Classroom implementation of Fawcett's pedagogical approach was unique at the time. Virtually nothing was given to the students. Rather than receiving a published textbook, students developed their own notebooks, with individuality welcomed. Students decided which terms should be undefined and which needed definition. The definitions were developed and refined by the students after discussion, and then entered into their notebooks. If a proposition appeared obvious to the students, it was taken as an assumption. Instead of being given a statement to prove, students were presented with a figure and encouraged to identify properties of the figure that might be assumed. Following this, they were to discover the implications of these properties. With guidance from the teacher, important implications were generalized into theorems, resulting in a limited, but richly understood, structure. In effect the students developed the geometry curriculum themselves, through a process of questions, discussion, and reasoned reflection.

Criteria of success for Fawcett's program was based on its effect on students' behaviors in approaching problem tasks. For example, did students first seek to clarify definitions or conditions of the problem situation? Fawcett's own investigation suggested that his approach, emphasizing reasoning processes rather than skills, improved reflective thinking more than did the traditional course, without significant loss of competence in subject matter knowledge. In light of his ideas on the pedagogy of geometry, Fawcett was invited to join the Committee on the Function of Mathematics in General Education, appointed by the Progressive Education Association's Commission on the Secondary School Curriculum. His work influenced the sections of the committee report that dealt with logic and proof. Renewed interest in Fawcett's pedagogical approach to geometry and his emphasis on helping students to develop critical, reflective thinking processes led the National Council of Teachers of Mathematics to reissue the *Nature of Proof* in 1995.

Although Fawcett championed the role of the student in developing deductive mathematical systems, he viewed the teacher as an indispensable guide to move students toward self-directed, independent learning. He believed that a geometry course could provide opportunities to gain knowledge and develop understanding of deductive reasoning; however, only the teacher could provide the classroom environment in which original and creative thinking could flourish. From his early days as a student in a small Canadian school with an enrollment of just two dozen, Fawcett never forgot the impact of the new mathematics teacher who arrived at the school when he was fourteen years old. He credited her with taming his rebelliousness and inspiring him to pursue a career in education by engaging his intellect in adventurous pursuit of geometric understanding. It became for Fawcett a lifelong quest.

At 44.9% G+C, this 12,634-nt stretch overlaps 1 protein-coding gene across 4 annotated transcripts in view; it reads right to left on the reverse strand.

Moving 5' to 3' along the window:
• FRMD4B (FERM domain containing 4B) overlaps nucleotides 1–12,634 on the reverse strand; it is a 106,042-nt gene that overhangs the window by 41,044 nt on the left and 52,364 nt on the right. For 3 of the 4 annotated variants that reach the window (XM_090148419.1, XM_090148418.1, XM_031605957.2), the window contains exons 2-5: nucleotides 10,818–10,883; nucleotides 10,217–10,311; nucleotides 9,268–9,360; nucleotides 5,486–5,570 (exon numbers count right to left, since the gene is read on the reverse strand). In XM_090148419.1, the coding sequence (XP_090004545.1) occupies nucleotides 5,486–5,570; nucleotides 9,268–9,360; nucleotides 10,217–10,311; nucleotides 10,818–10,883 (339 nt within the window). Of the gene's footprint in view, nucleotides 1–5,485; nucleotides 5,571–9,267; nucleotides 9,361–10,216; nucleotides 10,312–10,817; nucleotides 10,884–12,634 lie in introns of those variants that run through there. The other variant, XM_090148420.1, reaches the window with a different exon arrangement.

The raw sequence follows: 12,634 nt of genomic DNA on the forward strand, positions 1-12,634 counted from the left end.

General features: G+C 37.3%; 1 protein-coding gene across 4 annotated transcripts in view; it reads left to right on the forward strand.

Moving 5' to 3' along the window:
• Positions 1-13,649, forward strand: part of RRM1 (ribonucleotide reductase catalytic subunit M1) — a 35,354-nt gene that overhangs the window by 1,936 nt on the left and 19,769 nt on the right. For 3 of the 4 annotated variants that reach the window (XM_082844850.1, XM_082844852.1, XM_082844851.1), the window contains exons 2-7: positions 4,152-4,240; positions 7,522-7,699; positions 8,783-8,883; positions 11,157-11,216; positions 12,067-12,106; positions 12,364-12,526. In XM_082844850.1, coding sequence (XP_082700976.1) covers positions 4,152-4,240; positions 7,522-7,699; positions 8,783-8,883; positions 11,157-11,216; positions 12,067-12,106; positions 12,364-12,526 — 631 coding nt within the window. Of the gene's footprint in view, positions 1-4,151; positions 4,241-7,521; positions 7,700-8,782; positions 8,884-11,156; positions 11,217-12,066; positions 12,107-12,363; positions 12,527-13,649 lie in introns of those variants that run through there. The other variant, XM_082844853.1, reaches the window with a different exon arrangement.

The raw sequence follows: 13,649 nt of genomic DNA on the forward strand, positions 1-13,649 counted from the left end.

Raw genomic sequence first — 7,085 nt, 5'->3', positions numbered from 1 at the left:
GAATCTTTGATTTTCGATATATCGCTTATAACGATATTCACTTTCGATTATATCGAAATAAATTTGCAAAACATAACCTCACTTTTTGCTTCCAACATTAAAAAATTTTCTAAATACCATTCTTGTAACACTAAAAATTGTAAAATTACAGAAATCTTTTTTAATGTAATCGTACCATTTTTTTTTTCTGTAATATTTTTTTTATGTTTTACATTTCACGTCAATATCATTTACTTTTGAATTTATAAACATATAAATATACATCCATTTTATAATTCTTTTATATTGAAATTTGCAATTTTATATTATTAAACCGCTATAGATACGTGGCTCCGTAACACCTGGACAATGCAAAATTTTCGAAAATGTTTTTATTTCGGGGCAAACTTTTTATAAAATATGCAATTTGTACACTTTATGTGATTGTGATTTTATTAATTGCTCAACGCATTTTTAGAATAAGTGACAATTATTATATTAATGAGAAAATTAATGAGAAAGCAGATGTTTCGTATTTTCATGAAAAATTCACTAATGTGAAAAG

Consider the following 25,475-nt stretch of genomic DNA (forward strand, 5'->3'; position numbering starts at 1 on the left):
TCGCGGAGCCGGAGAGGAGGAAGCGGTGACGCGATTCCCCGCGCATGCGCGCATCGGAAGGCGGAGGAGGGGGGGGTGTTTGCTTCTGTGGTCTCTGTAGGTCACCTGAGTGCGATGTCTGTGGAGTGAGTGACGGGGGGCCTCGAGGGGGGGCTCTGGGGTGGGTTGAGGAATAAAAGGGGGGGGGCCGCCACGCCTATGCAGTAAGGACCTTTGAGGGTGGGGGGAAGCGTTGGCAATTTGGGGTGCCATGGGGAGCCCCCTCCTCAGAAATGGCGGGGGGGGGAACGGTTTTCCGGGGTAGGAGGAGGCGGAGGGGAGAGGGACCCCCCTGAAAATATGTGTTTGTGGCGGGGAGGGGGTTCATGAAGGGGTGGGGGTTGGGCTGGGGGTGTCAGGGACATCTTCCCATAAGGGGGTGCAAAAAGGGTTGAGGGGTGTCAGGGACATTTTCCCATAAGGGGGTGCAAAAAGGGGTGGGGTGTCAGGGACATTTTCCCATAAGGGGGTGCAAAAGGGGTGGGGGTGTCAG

## BIBLIOGRAPHY

CATTEL, JAQUES, and ROSS, E. D. 1948. *Leaders in Education: A Biographical Dictionary,* 3rd edition. Lancaster, PA: Science Press.

FAWCETT, HAROLD P. 1964. "Reflections of a Retiring Teacher of Mathematics." *Mathematics Teacher* 57 (7):450–456.

FAWCETT, HAROLD P. 1970. "The Geometric Continuum." *Mathematics Teacher* 63 (5):411–420.

FAWCETT, HAROLD P. 1995. *The Nature of Proof.* Thirteenth Yearbook of the National Council of Teachers of Mathematics (1938). Reston, VA: National Council of Teachers of Mathematics.

EILEEN F. DONOGHUE

## User Comments

about 2 years ago

While I did not live during his time - I had the opportunity to work with a Thai national level supervisor and her 2 associates (professors in math education at Chulalongkorn University) who took courses at Ohio State under him. And they had high praise for him and were trying to implement some of his approaches.